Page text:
The other night I was watching the documentary feature For the Bible Tells Me So (2007). It is a very moving and powerful film following the lives and consequences of a number of American Christian families dealing with a relative who realises that they are gay.
It also looks at the actual content and context of homosexuality within the Bible, i.e. those verses used by individuals and groups to end their love or seek to cure what they have failed to understand or investigate. The families include that of Gene Robinson the openly gay Episcopal Bishop in New Hampshire and Dick Gephardt former Presidential candidate and his lesbian daughter Chrissy. But it was the tale of two less prominent families that really struck me.
First up there was Jake Reitan a young man from a Unitarian background. He came out as a teen to his big sister a full year before he could tell his parents. Their initial reaction was one of trying to hide Jake's sexuality from all around them and to catacomb themselves and him from the 'shame' of having a gay son. But Jake wanted to be open and honest about who he was and his family are an ideal example of a family coming to terms with their own inbuilt and learnt prejudices, seeking the truth themselves and coming to understand, love and stand beside and behind their son. They are active advocates as a family for acceptance from families of their LGBT sons, daughters, brothers, sisters etc.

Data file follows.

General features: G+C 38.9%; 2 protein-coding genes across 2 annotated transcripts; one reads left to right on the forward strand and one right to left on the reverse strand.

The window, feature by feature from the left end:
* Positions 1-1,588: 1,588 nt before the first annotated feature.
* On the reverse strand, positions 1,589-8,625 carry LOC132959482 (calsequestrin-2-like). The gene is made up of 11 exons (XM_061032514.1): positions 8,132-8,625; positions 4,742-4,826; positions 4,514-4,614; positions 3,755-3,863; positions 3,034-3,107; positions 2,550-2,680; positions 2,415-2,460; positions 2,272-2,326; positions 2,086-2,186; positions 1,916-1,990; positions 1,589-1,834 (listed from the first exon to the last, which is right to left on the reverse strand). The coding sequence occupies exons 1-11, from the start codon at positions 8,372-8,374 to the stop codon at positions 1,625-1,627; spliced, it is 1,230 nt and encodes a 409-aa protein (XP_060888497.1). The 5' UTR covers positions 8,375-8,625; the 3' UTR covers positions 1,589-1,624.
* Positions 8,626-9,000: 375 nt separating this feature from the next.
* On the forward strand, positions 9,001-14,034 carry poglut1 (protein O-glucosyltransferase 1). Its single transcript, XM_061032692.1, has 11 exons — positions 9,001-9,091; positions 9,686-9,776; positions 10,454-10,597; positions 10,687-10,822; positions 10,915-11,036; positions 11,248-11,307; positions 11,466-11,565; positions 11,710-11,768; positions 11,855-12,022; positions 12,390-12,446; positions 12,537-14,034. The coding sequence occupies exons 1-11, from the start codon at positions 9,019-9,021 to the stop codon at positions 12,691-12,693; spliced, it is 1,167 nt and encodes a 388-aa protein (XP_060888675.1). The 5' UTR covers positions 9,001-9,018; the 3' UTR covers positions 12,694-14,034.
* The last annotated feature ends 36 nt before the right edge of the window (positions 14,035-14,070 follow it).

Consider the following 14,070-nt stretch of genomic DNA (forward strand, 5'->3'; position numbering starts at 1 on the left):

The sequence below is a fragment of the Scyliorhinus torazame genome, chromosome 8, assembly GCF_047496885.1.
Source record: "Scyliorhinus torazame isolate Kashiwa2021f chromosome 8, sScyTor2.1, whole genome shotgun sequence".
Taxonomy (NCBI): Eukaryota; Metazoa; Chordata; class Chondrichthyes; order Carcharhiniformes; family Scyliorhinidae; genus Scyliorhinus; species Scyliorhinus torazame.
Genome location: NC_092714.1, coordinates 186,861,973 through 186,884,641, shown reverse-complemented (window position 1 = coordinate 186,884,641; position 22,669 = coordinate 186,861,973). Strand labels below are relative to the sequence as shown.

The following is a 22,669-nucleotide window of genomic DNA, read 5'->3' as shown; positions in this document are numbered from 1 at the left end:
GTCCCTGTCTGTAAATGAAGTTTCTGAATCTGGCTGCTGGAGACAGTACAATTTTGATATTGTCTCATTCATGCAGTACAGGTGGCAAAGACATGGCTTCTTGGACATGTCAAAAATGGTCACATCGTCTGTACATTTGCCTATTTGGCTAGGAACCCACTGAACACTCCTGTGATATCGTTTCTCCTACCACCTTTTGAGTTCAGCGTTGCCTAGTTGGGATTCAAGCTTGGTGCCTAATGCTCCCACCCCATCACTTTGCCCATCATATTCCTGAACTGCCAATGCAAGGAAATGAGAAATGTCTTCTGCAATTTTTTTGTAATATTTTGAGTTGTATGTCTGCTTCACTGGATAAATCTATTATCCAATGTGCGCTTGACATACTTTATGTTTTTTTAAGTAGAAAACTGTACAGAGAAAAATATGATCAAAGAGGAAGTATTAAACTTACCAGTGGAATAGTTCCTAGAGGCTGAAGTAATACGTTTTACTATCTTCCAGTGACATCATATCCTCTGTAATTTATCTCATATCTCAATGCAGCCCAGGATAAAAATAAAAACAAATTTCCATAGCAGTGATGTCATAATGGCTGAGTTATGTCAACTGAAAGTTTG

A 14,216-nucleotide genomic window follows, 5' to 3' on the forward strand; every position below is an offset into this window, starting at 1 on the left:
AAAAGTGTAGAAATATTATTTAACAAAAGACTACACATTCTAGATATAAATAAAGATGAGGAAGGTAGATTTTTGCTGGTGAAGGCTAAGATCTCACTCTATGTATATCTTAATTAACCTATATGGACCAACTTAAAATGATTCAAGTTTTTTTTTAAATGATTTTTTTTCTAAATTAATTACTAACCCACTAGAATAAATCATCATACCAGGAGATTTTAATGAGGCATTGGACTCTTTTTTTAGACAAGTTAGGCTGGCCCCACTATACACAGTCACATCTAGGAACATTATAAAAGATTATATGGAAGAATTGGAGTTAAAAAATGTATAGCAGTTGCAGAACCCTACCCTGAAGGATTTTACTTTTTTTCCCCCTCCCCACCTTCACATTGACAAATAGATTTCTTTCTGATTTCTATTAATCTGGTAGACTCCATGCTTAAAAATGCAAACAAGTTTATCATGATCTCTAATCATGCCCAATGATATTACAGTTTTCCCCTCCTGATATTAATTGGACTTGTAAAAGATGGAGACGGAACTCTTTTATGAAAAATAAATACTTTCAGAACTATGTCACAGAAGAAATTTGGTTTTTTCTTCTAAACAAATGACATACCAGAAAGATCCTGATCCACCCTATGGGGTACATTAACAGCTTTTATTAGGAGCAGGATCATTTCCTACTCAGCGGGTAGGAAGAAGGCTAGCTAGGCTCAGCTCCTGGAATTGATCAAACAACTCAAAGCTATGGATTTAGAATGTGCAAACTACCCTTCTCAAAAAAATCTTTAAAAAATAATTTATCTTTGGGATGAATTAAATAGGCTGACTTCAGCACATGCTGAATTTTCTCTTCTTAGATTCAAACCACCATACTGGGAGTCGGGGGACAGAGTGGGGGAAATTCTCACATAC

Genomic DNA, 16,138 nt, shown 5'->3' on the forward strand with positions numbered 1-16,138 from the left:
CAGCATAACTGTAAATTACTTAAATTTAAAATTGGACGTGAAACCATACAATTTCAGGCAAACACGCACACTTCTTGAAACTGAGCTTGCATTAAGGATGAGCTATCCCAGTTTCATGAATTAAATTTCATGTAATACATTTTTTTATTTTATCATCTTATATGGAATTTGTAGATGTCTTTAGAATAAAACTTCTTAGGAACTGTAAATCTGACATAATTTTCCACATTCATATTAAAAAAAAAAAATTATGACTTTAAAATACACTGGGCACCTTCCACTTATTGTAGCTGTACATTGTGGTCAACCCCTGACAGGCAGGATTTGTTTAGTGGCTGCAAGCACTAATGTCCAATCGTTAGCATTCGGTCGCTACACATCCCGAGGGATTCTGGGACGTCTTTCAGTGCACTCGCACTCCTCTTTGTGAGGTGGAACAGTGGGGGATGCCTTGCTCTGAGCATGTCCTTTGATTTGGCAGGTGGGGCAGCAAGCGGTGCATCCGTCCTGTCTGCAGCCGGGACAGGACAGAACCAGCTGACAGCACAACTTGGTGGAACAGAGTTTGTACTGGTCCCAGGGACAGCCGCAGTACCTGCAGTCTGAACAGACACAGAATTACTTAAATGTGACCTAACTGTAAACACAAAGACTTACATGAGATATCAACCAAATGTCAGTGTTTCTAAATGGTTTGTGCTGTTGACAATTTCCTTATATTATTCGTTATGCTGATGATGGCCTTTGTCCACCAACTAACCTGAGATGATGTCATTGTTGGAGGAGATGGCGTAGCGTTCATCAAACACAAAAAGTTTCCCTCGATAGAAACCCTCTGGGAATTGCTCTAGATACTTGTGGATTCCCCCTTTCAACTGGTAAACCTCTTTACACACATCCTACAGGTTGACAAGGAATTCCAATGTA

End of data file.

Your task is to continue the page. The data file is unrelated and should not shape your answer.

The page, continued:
The other is the sad story of Mary Lou Wallner, who couldn't accept the 'gay thing' about her daughter and they became estranged. As with too many gay children brought up in Christian households that led to estrangement and after an exchange of heart achingly terse letters Mary Lou's daughter took her own life. Too late to do anything to her daughter Mary Lou did investigate herself what the Bible actually said, the context it was said in and what it means to modern day life.
Fortunately I had neither of those experiences to those extremes when I came out to my parents. However, it didn't mean that at times I wasn't curling up into a ball, needing to reach out to something/one for comfort or bring the odd tear to me eyes. It was also a truncated version of the 10 years of searching scripture which I myself did. If only I'd taken the answers my 16-year-old self came up with it would have saved so much time, but may not have been so well grounded.
There is a lot of mental anguish because of the way many in our culture still see homosexuality. But as this film showed it is often out of repeated ignorance or selective verse selection that these put-downs that these judgements come.